Prison Privatization

The Department of Justice (DOJ) has announced it will not be renewing contracts with private corporations running prisons, eliminating over 22,000 beds or 12 percent of the total incarcerated population in the United States.  This follows years of research indicating that these private institutions do not save the federal government money, as promised. While financial and safety reasons appear to be driving the decision by Department of Justice, they have not taken a position on the issue of corporations profiting from keeping people behind bars.

In 1984, the first privately owned prison opened for business in Tennessee.  The Corrections Corporation of America (CCA) was started by businessmen who saw an opportunity to capitalize on the overcrowded state prison system.   The belief was that privatization would decrease costs for the federal and state governments.   Increased reliance on video surveillance instead of correction officers as well as lower wages for facility staff were some of the cost saving measures employed by CCA.

Today, those measures are still in place, in addition to a few others intended to reduce costs at prisons run by private corporations.  The Department of Justice has found that in addition to lower wages and a reduction in correction officers, the private prisons offer less training for staff and have a higher ratio of inmates to correction officers.  The Department of Justice has determined these cost cutting measures have resulted in “greater security and safety risk to inmates and staff, without producing substantial savings.”

The Department of Justice has determined private prisons do not meet the financial goals of the federal government. As taxpayers, we must know that private prisons are not saving us money. However, Our concern as taxpayers and as citizens, should be focused on the issue of allowing private companies to profit from keeping citizens in prison.

Six percent of state prisoners and sixteen percent of federal prisoners are housed in private, for profit prisons. Between private, state, and Department of Justice run facilities, there are just over 1.5 million people held in prisons in the United States. Just over 50 percent of the prison population in the United States has been incarcerated for drug offenses, 30 percent of which are for marijuana.  Just over 10 percent of inmates have immigration law violations.

The top two offenses, drugs and immigration, account for more than 60 percent of the prison population and a change in either state or federal law to all more movement of either drugs and immigrants in the United States would reduce the number of people in prison and eventually compromise the profits made by private prisons.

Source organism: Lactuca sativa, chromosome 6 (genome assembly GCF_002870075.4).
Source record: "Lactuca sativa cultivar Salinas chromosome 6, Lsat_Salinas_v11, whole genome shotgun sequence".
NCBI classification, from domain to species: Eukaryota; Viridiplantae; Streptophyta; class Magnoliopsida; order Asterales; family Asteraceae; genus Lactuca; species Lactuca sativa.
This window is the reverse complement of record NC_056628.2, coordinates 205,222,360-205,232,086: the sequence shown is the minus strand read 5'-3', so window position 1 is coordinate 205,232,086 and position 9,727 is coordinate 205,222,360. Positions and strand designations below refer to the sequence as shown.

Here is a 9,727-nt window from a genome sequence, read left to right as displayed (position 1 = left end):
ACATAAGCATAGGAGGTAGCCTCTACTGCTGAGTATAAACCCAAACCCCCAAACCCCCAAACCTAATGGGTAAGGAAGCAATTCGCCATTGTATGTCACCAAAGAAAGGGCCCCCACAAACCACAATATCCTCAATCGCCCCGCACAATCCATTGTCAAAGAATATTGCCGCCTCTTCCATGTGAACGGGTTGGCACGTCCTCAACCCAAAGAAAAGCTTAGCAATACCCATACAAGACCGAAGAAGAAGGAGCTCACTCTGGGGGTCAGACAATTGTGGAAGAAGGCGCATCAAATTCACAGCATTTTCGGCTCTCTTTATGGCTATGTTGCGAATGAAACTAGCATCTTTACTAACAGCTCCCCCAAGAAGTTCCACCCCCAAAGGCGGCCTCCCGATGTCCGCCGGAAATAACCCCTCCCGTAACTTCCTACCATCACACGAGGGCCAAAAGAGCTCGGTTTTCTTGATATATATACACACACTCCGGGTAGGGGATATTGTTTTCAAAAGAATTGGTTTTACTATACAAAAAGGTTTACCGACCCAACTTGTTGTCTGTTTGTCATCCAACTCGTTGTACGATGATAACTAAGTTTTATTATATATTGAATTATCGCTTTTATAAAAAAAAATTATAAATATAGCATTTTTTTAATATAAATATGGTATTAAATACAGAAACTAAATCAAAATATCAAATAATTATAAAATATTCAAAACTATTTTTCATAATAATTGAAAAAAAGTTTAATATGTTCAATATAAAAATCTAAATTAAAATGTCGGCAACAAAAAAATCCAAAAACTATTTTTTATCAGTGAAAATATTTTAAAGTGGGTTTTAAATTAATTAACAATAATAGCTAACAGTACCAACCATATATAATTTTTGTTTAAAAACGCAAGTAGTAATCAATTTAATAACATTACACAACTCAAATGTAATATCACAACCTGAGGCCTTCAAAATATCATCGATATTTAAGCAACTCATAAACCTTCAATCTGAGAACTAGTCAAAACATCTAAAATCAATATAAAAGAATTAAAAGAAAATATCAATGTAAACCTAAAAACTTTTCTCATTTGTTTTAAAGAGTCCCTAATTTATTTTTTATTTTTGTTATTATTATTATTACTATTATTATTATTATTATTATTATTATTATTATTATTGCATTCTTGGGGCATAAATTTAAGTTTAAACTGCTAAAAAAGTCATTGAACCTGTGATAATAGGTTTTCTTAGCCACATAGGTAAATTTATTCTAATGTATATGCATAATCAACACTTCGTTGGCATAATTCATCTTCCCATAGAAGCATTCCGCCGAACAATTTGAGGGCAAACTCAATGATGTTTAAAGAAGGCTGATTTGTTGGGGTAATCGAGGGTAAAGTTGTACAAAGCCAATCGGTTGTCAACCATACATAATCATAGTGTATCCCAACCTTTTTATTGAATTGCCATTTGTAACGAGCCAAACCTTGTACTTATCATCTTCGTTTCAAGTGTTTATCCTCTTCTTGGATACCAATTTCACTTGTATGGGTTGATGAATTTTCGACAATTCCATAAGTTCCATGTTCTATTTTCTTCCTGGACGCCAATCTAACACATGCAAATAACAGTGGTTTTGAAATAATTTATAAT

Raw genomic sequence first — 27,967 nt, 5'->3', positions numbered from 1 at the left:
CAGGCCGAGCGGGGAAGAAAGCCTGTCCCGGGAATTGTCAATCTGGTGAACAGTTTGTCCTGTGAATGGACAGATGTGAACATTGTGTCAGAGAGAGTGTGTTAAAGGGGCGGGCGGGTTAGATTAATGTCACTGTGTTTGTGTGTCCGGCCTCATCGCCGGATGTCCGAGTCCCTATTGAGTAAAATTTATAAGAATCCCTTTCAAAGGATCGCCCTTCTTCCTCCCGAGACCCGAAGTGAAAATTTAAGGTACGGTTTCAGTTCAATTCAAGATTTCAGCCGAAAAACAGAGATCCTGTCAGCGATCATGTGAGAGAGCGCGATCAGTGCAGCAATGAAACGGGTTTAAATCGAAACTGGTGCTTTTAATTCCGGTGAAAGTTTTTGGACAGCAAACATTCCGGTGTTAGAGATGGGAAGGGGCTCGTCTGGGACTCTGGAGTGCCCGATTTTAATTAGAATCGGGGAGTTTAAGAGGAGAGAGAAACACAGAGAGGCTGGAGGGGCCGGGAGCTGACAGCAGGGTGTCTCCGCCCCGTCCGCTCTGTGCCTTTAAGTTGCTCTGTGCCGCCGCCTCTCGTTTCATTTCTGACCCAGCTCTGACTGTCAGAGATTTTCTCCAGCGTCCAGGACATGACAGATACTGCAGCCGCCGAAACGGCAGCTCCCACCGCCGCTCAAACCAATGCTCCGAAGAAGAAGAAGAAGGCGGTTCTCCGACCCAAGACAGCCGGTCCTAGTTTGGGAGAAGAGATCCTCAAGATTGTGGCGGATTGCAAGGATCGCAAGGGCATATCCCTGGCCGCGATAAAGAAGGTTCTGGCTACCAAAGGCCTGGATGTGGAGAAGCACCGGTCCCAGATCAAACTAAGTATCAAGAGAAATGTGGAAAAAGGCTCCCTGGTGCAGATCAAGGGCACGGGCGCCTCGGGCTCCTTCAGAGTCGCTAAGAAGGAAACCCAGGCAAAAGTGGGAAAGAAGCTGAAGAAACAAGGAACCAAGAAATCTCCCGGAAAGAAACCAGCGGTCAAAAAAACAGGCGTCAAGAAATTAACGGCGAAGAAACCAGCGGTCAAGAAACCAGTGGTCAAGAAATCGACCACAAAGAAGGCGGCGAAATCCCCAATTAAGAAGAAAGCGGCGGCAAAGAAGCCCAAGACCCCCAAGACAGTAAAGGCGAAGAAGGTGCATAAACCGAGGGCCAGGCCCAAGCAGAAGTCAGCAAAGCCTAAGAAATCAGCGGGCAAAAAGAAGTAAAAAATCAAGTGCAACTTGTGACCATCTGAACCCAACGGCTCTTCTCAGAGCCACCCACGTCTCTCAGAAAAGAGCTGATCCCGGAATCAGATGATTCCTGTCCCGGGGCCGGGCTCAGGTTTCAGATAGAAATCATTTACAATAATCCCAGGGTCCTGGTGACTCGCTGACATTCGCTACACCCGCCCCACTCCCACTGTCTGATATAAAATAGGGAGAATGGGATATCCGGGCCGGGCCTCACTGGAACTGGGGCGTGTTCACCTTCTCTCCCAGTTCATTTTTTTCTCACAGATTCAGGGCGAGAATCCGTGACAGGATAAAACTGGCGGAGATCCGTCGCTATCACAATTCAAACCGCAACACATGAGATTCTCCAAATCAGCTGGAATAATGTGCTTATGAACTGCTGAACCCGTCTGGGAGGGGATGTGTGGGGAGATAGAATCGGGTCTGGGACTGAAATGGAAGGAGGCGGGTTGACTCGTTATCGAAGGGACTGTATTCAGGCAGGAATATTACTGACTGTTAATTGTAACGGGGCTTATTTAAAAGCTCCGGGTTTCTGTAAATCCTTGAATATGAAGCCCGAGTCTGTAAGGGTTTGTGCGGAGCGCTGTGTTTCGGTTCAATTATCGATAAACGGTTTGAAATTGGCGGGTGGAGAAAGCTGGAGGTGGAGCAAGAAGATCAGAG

To combat this, the two largest prison companies in the United States, CCA and The GEO Group are covering their political bases because it is in their corporate self -interest to have tough drug and immigration laws.  In their 2014 Annual Report, CCA is quoted as saying  “The demand for our facilities and services could be adversely affected by the relaxation of enforcement efforts, leniency in conviction or parole standards and sentencing practices or through the decriminalization of certain activities that are currently proscribed by our criminal laws. For instance, any changes with respect to drugs and controlled substances or illegal immigration could affect the number of persons arrested, convicted, and sentenced, thereby potentially reducing demand for correctional facilities to house them.They have contributed a combined $267,000 to presidential candidates this election in an attempt to lobby for their financial safety. PACs that supported Marco Rubio’s bid for the republican nomination received a combined $133,000 in contributions. Rubio’s conservative stance on the legalization of recreational marijuana as well as immigration reform support private prison lobbyists attempts to maintain the legal status quo on these issues. PACs supporting Hillary Clinton received almost the same amount, around $133,000 in contributions during her bid for the democratic nomination this election even though she has publically opposed private prisons.  Clearly, the private prison lobby wants to maintain a position in the conversation that will decide their future, no matter the political party in power.

The Department of Justice has taken a public position on the future use of private companies in regard to federal prisons. IN addition to eliminating them on the federal level, the DOJ need to strongly encourage the states to take the same stance, as it is in the best interest of the US citizenry to eliminate private prisons. TO do so, the DOJ must publicly acknowledge that these companies are not only less cost efficient and profiting from higher incarceration rates, but will continue to support lawmakers who will uphold current non violent criminal laws.

This article was written by Erin Benton, a writer for dusk magazine. 

 

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